Climate change, baked goods and Sara Lee …

CheesecakeTuck into that buttery pound cake and those Jimmy Dean sausages while you can. Because in addition to rising sea levels and disappearing species, global climate change — or at the very least, governmental efforts to mitigate it — could threaten the goodies from Sara Lee (SLE).

That’s the implication of a new risk factor laid out in the food-and-consumer-good conglomerate’s latest 10-K, filed on Friday. Here’s the gist of it:

“Increased government regulations to limit carbon dioxide and other greenhouse gas emissions as a result of concern over climate change may result in increased compliance costs … We use natural gas, diesel fuel, and electricity in the manufacturing and distribution of our products. Legislation or regulation affecting these inputs could materially affect our profitability. In addition, climate change could affect our ability to procure needed commodities at costs and in quantities we currently experience …”

Last year’s 10-K also included a broad entry on “new or more stringent governmental regulations,” but lacked the climate-change and carbon-dioxide language.

Companies, of course, have been stepping up the climate-change disclosures since this winter, when the Securities and Exchange Commission ordered up additional information from public companies, prodded in part by big public- and private-sector investors. (Bloomberg’s Jim Efstathiou Jr. had a good piece on the rule in January.)

Sara Lee is far from the first to sound similar warnings — in fact, it might even be a laggard. The very first risk factor that Dole Food (DOLE) cites in its March 10-K is about bad weather that’s “difficult to predict and may be influenced by global climate change.” Kellogg (K) warns in its 10-K that commodity costs “may fluctuate widely due to government policy and regulation, weather conditions, climate change or other unforeseen circumstances,” and Coca-Cola (KO) has warned that its top ingredient, water, faces “unprecedented challenges from overexploitation, increasing pollution, poor management and climate change.” Kimberly-Clark (KMB) cites climate change multiple times in the litany of risks in its February 10-K, emphasizing “actions taken to address climate change and related market responses.”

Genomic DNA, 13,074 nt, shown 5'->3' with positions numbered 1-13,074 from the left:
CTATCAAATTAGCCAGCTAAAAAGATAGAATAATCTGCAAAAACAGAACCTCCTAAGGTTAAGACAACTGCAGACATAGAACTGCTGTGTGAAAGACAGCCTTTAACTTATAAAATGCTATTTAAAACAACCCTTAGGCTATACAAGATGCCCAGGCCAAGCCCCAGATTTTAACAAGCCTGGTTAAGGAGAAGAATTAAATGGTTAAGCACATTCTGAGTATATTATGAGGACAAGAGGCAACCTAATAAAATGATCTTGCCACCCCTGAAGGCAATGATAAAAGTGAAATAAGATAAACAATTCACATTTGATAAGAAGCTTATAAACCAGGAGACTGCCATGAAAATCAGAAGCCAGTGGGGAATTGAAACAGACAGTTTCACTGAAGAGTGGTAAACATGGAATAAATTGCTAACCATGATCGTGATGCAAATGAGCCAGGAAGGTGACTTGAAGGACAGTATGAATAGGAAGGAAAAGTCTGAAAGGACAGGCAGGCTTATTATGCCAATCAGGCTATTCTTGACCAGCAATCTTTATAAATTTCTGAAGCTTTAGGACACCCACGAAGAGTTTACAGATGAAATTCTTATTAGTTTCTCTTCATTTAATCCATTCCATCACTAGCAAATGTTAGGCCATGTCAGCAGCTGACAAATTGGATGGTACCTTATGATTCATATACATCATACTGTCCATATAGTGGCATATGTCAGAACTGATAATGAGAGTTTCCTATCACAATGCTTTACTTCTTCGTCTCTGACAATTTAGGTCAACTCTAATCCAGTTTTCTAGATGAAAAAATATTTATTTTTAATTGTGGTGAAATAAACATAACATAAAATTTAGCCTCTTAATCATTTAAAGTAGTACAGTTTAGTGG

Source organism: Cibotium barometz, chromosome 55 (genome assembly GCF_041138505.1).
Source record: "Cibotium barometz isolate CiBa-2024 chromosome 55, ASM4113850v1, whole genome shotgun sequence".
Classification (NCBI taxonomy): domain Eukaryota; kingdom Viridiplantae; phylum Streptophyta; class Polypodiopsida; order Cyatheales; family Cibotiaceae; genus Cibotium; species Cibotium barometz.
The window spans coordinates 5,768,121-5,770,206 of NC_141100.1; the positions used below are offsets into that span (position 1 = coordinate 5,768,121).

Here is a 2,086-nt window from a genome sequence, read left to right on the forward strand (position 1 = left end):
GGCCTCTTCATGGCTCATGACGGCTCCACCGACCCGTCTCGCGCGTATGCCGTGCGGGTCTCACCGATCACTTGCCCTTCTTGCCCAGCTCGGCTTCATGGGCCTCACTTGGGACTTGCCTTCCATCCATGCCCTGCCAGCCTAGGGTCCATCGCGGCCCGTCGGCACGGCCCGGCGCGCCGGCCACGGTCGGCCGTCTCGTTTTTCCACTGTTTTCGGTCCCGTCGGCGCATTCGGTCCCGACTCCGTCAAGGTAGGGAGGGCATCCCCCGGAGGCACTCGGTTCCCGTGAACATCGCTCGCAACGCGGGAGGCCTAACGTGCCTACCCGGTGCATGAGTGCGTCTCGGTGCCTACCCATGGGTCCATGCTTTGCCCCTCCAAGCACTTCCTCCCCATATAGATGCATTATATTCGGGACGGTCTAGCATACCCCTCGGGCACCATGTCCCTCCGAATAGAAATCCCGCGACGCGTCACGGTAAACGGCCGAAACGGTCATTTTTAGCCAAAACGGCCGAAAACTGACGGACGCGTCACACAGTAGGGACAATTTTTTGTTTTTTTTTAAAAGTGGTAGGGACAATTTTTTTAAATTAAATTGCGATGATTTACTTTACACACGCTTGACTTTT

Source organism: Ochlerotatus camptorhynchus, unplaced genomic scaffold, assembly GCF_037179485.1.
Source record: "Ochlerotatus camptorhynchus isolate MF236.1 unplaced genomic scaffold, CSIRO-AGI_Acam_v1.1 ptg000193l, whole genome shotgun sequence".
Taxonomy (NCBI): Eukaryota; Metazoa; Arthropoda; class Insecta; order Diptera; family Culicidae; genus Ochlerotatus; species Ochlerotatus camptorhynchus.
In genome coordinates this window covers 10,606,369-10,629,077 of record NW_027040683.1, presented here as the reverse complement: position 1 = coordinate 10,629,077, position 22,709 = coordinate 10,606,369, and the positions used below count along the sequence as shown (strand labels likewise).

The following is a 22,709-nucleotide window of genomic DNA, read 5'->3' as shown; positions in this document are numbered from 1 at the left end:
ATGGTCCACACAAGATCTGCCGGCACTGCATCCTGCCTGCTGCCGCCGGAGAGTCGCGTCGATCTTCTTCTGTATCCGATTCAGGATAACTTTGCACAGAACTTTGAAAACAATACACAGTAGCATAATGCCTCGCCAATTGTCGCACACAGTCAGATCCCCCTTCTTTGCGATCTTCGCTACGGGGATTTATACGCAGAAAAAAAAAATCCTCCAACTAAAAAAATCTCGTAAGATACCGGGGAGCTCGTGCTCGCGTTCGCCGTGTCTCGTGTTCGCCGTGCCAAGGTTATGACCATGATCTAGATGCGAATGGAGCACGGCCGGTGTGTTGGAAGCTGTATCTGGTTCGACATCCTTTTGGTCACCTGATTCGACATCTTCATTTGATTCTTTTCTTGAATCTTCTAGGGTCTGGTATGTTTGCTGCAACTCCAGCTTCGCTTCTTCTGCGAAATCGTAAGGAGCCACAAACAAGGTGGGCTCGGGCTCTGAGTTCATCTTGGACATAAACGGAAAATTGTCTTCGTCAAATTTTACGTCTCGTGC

And Molson Coors Brewing (TAP) is perhaps glummest of the bunch in a risk-factor from its November 10-Q, headed “Climate change may negatively affect our business”:

“While warmer weather has historically been associated with increased sales of beer, changing weather patterns could result in decreased agricultural productivity in certain regions which may limit availability or increase the cost of key agricultural commodities, such as hops, barley and other cereal grains … Increased frequency or duration of extreme weather conditions could also impair production capabilities, disrupt our supply chain or impact demand for our products. Climate change may also cause water scarcity…”

So chow down and drink up, folks, before things get too hot.


Image source: El Gran Dee via Flickr


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